Developing the Island’s future medical interpreters

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A $50,000 grant was awarded by Mass General Brigham to the Communications Ambassador Partnership of Martha's Vineyard to develop the Island's medical interpreters. — MV Times

Mass General Brigham announced in a press release it has awarded the Communication Ambassador Partnership of Martha’s Vineyard (CAP) a $50,000 grant to “support current and future qualified interpreters to provide services to impact access, equity, and patient satisfaction at Martha’s Vineyard Hospital while promoting greater cultural understanding.”

The grant will be used to create a “community interpreting course” designed for Martha’s Vineyard Regional High School students, according to the release. Students will be offered professional development and “specialized educational opportunities” based on entry-level medical interpreter training. The course is aimed at creating a talent pipeline for CAP. According to the release, the main benefit of working with local students is “building a workforce of local interpreters who understand the complexities of living on the Island — providing both language access and cultural context to bridge communication gaps.” 

“We are dedicated and committed to delivering the best care to address the needs of our community,” Denise Schepici, president and CEO of Martha’s Vineyard Hospital, said in the release. “CAP has demonstrated success in recruiting, training, and retaining interpreters throughout the Island, and we look forward to this important partnership.”

The release described CAP as “an interagency collaboration” with a mission to “provide in-language and in-culture access to all multilingual community members” formed during the early phases of the COVID-19 pandemic. It was made “in response to the ongoing need for timely and inclusive communication” for all Islanders. Toward this mission, the release said, CAP offers “equitable language access” for multilingual community members through “interpretation, translation, and relevant communication channels.”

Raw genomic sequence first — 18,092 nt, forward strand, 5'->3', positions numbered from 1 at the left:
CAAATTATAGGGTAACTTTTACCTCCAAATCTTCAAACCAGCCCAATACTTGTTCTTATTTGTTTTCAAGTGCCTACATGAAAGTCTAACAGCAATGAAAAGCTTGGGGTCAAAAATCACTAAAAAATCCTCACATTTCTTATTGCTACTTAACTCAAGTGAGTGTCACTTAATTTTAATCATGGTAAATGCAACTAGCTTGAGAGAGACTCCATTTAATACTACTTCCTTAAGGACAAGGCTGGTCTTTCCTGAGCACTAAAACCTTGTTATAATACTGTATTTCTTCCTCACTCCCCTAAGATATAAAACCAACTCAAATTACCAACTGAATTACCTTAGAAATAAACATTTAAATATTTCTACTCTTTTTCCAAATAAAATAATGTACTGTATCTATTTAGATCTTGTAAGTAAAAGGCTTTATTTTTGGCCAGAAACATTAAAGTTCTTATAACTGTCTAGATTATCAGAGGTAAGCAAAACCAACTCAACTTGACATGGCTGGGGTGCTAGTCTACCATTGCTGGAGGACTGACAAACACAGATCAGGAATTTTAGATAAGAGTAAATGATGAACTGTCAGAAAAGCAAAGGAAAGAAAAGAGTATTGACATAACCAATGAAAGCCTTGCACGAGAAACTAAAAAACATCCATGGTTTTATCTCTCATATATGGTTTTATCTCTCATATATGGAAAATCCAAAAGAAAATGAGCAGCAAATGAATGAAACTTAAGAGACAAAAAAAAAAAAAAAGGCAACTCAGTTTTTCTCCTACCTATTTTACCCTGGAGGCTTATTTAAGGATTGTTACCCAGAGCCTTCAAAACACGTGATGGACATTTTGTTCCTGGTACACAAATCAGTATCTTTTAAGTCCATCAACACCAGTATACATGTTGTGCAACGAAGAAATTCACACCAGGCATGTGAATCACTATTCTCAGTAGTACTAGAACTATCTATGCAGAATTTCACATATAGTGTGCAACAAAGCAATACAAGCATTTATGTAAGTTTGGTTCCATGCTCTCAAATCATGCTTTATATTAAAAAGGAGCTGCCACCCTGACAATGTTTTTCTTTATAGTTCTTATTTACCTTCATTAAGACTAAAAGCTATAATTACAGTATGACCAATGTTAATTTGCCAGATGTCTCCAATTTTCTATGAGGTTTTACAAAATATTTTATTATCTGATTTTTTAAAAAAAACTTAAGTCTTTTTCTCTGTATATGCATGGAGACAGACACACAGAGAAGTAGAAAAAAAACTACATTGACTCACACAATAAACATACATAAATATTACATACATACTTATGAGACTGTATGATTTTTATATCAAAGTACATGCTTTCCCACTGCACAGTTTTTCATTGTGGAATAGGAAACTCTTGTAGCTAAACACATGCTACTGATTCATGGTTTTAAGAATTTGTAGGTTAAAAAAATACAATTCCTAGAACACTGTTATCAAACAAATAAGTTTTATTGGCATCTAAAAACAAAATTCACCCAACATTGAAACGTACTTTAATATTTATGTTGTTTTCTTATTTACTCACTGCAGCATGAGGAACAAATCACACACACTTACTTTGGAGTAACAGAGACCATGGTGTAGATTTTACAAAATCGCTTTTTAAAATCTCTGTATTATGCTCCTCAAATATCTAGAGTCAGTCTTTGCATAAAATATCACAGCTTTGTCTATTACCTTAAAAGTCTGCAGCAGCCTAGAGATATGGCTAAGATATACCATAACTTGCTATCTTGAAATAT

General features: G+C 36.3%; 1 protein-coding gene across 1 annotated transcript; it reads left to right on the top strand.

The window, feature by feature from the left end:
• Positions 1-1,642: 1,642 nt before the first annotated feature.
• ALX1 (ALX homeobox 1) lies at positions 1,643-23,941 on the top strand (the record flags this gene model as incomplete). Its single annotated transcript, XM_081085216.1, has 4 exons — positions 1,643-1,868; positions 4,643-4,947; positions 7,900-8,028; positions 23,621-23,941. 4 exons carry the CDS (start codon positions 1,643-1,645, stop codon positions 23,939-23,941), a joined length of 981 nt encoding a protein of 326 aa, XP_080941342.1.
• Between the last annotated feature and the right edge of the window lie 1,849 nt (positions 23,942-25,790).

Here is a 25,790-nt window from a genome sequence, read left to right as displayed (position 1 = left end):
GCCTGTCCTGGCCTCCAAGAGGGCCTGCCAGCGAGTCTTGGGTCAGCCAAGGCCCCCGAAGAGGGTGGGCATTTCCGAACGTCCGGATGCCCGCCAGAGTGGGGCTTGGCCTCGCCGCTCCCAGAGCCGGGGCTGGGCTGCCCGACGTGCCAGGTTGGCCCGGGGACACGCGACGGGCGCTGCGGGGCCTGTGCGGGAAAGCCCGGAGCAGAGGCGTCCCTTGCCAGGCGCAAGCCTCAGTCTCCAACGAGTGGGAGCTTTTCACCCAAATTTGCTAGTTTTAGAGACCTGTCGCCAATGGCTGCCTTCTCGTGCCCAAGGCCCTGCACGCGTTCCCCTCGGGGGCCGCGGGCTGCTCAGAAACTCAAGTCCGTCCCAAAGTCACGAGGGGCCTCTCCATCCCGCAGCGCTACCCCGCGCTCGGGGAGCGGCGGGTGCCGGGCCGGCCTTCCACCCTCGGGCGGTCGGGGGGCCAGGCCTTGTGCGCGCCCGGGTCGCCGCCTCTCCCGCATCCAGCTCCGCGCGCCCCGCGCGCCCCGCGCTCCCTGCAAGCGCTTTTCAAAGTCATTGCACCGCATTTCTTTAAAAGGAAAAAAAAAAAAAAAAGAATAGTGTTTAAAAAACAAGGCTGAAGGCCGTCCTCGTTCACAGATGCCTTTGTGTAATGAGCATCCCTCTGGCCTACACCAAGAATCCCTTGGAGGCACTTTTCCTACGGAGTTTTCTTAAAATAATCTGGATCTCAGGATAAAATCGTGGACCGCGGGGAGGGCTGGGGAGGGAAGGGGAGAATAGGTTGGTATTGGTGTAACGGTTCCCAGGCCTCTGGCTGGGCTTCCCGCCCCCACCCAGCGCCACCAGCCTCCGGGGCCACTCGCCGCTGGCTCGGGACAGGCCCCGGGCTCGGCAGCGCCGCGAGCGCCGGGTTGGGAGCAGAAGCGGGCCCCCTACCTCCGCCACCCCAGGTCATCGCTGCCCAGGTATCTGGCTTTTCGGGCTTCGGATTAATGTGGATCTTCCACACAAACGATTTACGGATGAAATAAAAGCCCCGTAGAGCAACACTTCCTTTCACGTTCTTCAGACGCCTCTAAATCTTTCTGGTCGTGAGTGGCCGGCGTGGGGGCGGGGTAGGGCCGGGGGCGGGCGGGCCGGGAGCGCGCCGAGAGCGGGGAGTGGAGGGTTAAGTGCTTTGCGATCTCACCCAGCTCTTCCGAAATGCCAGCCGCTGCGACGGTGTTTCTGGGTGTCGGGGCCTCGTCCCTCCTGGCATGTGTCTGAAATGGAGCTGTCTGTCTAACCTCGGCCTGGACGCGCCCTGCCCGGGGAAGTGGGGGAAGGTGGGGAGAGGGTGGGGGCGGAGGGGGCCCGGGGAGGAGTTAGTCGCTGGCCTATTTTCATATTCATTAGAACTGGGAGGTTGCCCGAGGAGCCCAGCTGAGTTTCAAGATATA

“Our language services create connections across cultures, literacy levels, and languages. We are working to develop a pipeline of qualified trained interpreters to provide support for the Island into the future,” Sheryl Taylor, CAP co-founder, said in the release.

According to the release, English learners at Martha’s Vineyard public schools have grown from 70 students to approximately 500 students over the past 10 years. Most of these English language learners are Brazilian or Brazilian-American. The schools’ population demographics has been a common metric used “to benchmark changing community demographic patterns.” 

“CAP has helped bridge communication barriers for patients accessing school registration, COVID-19, and vaccine-related information and services. We have grown to be a trusted resource for information and support for the multilingual community,” Leah Palmer, CAP co-founder, said in the release.